Calls for use of emerging technologies like Big Data, blockchain, industry-wide fraud sharing platforms in payment systems
In what could be seen as a very progressive stance by the Indian regulator, BP Kanungo, Deputy Governor of Reserve Bank of India (RBI), called for creating regulatory sandbox to support innovation in payment systems.
In a recent speech, delivered to mark National Payment Excellence awards by National Payment Corporation of India (NPCI), the senior RBI functionary, in charge of payment systems (as well as IT) has called for trying out new technologies and approaches including big data analysis and analytics framework; industry-wide platforms for sharing fraud data; self-regulatory organizations in various financial sub-sectors; security standards for newer forms of payment; leveraging blockchain and contactless payments.
Kanungo, in his address, identified six attributes needed to achieve excellence in payment systems—availability; efficiency; convenience; safety; security and adaptability.
“Retail payment systems, by their very nature have to be available on demand, at all times – generally 24 by 7 – and at all convenient locations and modes. While most of our systems do reflect this, the bottleneck is in terms of digital connectivity. Addressing infrastructure constraint is critical to making available retail payment services to the population,” he said, stressing on the need for availability.
Identifying security as the “central pivotal requirement’, Kanungo said “it is of utmost importance that the risk management practices to ensure smooth clearing and settlement (settlement guarantee fund, default fund, line of credit, margins, debit caps, etc.) are implemented with a conservativeness in approach and ruthlessness in implementation across each and every product.”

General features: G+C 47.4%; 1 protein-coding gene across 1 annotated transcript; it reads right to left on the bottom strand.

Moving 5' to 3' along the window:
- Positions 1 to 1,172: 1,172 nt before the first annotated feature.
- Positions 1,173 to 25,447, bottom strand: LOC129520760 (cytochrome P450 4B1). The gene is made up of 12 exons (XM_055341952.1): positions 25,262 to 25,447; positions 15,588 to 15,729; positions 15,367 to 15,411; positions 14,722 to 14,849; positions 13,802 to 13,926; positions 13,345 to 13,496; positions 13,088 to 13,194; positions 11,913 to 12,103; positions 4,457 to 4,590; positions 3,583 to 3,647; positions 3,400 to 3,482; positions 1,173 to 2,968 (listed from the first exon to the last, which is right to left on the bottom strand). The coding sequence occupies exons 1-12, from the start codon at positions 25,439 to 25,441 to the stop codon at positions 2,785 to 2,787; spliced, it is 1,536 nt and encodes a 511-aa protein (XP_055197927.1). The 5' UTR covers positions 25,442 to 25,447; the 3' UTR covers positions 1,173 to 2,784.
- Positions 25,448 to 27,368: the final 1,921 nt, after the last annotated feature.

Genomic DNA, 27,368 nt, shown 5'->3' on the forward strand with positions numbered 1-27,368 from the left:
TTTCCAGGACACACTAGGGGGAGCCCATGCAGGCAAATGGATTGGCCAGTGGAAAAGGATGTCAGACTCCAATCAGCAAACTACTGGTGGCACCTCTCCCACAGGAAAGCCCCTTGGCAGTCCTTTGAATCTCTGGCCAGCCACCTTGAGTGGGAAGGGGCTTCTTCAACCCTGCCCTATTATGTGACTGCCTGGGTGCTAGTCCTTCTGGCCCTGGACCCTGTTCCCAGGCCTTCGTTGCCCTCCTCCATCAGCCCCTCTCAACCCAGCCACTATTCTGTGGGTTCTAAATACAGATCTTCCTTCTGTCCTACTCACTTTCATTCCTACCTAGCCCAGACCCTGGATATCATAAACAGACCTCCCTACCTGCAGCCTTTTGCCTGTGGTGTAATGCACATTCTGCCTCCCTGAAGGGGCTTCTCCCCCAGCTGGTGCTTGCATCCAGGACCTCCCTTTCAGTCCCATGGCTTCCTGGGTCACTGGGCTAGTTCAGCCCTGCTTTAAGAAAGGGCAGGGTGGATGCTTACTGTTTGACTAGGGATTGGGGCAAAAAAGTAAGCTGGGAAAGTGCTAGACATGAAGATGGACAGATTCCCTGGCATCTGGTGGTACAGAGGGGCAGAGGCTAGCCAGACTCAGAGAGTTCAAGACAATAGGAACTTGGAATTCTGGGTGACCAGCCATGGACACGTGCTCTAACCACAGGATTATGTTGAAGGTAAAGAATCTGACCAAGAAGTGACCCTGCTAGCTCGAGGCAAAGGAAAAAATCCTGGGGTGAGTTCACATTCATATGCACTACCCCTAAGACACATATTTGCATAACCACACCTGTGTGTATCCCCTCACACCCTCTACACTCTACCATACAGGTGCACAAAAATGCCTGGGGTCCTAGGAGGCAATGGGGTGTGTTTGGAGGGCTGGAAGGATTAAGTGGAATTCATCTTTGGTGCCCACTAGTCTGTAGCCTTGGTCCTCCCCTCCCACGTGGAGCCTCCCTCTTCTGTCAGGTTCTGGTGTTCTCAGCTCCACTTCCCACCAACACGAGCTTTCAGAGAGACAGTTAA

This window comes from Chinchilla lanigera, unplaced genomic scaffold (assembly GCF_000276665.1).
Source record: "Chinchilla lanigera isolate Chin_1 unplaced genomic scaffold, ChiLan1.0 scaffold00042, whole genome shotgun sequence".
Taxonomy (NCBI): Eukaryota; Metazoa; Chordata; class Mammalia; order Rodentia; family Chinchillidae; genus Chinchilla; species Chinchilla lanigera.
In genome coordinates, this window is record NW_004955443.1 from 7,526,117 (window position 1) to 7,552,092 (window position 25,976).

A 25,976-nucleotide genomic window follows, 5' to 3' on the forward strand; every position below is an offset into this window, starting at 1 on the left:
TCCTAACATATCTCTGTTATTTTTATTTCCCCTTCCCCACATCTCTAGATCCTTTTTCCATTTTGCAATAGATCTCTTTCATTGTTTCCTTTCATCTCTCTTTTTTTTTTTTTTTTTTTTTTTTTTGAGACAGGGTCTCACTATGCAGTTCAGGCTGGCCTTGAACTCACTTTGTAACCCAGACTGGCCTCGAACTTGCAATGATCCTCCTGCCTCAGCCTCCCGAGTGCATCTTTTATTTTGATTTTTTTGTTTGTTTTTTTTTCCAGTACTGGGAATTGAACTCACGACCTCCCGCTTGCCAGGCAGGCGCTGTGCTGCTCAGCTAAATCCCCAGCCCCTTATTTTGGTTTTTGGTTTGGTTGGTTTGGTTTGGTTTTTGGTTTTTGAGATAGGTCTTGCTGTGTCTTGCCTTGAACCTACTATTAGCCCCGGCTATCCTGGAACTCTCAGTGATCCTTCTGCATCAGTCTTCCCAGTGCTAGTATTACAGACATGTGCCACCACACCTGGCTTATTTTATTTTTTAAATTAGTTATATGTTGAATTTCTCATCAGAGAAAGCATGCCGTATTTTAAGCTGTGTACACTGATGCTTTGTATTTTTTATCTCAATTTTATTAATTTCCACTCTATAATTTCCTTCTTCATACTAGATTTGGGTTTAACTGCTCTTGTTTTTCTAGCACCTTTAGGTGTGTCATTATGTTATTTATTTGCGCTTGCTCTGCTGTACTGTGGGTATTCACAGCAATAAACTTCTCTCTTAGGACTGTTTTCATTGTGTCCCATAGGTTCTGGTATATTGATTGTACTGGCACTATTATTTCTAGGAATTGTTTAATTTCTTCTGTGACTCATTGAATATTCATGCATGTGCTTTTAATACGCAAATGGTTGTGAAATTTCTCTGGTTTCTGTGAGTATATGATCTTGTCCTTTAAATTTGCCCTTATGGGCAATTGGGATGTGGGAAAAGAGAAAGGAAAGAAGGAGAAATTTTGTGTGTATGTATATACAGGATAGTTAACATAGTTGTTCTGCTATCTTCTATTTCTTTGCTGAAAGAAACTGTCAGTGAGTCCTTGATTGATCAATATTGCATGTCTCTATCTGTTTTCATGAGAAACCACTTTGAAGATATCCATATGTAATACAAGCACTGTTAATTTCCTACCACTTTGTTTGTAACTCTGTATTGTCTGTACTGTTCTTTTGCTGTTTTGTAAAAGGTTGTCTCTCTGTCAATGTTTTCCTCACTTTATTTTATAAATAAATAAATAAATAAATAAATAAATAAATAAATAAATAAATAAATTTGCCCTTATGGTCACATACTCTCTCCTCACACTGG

Retire old products
Interestingly, as if to ensure that the transformation is complete, Kanungo also called for retiring old payment mechanisms.
“Products that have outlived its utility could be eased out. The process of consolidation, exit route for products and players should be actively pursued,” he said unequivocally, adding that it is also “useful to make the systems inter-operable to harness their true potential.”
He also expressed concerns about lack of consumer awareness on the various payment options and available grievance redressal mechanisms.
Calling out for 100% accuracy in transactions, he said failure of transactions in case of news users being initiated into digital financial transactions could lead to their falling back on non-digital means.
“It is imperative that we harness technology to ensure this. Payment systems must ensure 100% accuracy,” he said.
He took the issue of redressal mechanism for digital payments head on. “While an elaborate machinery is in place for redressing banking-related customer complaints, the same cannot be said about redressal of complaints in the digital space and need to be put in place. Member institutions and payment service providers must strengthen their grievance redressal mechanism to handle complaints, which should be transparent, easy and effective,’ he said.